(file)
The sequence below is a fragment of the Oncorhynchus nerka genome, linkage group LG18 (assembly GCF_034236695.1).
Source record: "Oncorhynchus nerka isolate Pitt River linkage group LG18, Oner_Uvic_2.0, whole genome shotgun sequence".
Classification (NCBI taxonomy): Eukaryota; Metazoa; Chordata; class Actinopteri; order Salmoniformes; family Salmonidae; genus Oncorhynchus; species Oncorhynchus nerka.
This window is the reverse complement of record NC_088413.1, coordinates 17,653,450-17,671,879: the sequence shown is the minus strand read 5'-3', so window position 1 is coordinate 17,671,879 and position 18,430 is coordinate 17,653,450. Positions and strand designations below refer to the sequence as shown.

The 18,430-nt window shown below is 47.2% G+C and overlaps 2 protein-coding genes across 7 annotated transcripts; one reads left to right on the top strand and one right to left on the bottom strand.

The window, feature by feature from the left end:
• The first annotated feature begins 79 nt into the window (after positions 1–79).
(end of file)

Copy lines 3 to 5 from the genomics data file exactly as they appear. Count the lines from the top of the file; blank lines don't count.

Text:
Classification (NCBI taxonomy): Eukaryota; Metazoa; Chordata; class Actinopteri; order Salmoniformes; family Salmonidae; genus Oncorhynchus; species Oncorhynchus nerka.
This window is the reverse complement of record NC_088413.1, coordinates 17,653,450-17,671,879: the sequence shown is the minus strand read 5'-3', so window position 1 is coordinate 17,671,879 and position 18,430 is coordinate 17,653,450. Positions and strand designations below refer to the sequence as shown.

The 18,430-nt window shown below is 47.2% G+C and overlaps 2 protein-coding genes across 7 annotated transcripts; one reads left to right on the top strand and one right to left on the bottom strand.